Our key takeaway: A high level of digital skills and literacy provides social and economic benefits to people, especially vulnerable groups like migrant workers. For instance, digital skills are required to access online healthcare, immigration and banking services. Digital skills are also increasingly required by employers as we move towards a digital economy, where many jobs previously carried out by people can now be done by automation and new technologies. Despite this, migrant workers do not share equal access to digital technology and its benefits. Existing vulnerabilities, such as social exclusion, poor working conditions and wages, and lack of skills development opportunities, means that they cannot access and use digital technology in a safe way. This further compounds their vulnerability and excludes their participation in society. Companies must create an enabling environment where migrant workers can access available digital skills and literacy programmes by, for instance, not penalising their attendance by reducing wages, and incorporating such in the pre-employment orientation process.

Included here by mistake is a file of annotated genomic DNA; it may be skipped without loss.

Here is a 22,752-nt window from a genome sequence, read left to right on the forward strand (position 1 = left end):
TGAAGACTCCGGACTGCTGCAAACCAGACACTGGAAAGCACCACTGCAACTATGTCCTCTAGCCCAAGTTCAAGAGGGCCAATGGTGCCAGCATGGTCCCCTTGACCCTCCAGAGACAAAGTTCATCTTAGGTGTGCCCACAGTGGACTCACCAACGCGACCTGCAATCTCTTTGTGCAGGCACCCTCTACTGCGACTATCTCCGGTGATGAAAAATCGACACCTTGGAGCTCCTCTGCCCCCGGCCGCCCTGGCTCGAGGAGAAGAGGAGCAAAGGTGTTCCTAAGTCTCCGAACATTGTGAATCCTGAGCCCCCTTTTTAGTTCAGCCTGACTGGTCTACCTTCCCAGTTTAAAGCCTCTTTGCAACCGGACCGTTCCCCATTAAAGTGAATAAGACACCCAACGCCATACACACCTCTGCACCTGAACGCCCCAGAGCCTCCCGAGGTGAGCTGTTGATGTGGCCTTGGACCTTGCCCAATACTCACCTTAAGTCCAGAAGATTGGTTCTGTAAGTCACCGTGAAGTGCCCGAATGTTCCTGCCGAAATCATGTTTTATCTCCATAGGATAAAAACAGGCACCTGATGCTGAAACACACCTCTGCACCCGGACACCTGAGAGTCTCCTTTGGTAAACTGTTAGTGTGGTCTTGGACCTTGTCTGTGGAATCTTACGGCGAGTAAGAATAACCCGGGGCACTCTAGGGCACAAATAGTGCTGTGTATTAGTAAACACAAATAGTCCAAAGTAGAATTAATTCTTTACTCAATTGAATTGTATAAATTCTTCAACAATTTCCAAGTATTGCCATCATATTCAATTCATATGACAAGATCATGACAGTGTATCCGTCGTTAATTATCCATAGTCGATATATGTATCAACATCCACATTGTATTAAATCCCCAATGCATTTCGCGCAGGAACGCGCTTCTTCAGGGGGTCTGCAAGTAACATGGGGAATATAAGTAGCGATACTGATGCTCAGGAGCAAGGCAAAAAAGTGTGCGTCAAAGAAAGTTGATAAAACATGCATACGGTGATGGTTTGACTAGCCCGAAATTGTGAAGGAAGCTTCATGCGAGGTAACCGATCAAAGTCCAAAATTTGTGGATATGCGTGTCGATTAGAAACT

International Organization for Migration (IOM) and the International Telecommunication Union (ITU) published Bridging the Digital Divide: Assessment of the Digital Skills of Migrant Workers and the Perspective of Employers in Thailand (October 2023):